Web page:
The Crisis of Government in Italy
I. The Political Crisis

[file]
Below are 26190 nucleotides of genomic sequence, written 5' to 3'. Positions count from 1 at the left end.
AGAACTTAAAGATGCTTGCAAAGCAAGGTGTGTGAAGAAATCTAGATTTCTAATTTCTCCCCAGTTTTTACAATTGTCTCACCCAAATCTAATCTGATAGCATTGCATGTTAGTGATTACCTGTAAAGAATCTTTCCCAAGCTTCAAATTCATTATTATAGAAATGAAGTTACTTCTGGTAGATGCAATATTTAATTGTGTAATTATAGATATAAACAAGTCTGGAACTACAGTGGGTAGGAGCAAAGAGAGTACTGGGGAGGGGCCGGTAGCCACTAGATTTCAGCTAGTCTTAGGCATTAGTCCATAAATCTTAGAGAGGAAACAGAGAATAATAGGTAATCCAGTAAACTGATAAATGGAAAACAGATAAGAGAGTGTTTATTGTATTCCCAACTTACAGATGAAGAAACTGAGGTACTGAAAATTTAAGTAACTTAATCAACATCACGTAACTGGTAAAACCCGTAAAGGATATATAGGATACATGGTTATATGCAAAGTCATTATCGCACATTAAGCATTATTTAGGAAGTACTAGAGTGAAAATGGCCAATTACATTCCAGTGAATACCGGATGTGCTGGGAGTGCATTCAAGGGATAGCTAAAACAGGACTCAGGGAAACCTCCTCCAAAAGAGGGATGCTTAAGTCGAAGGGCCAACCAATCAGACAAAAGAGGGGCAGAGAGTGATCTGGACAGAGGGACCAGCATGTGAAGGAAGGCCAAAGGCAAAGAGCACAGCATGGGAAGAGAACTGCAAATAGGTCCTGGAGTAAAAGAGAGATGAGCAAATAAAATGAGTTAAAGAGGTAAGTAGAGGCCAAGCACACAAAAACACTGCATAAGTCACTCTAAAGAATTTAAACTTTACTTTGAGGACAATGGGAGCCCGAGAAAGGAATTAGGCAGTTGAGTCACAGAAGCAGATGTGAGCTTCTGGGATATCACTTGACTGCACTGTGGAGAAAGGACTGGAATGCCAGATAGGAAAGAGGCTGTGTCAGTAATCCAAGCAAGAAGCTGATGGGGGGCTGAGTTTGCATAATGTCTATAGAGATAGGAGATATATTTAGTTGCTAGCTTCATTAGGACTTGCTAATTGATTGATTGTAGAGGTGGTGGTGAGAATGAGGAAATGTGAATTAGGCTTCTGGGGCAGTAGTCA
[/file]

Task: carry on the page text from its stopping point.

In the last few years Italy has undergone an unusually profound and open political crisis, which is still very far from having settled down into a largely accepted, or even moderately viable, political arrangement. The crisis had been building for a long time, but broke—this is the conventional starting point—with the opening of a judicial inquiry into a case of political corruption in Milan: the so called Mani Pulite—‘clean hands’—inquiry in February 1992. The political elections of the following April did not reveal the full extent of the change that Mani Pulite had set in motion. Although the political career of the traditional government parties’ leaders—Andreotti and Forlani for the Christian Democrats, Craxi for the Socialists—immediately came to an end, the parties themselves and their smaller centrist allies still managed to obtain a small majority in both Houses. In June Amato, a Socialist better known for his competence and technical expertise than for his commitment to party politics, was appointed head of the government and held the office for less than one year; in April 1993 he had to pass the premiership to the former Governor of the Bank of Italy, Carlo Ciampi, who was known only for his technical expertise—his political views being a matter for speculation outside the circle of his personal friends.
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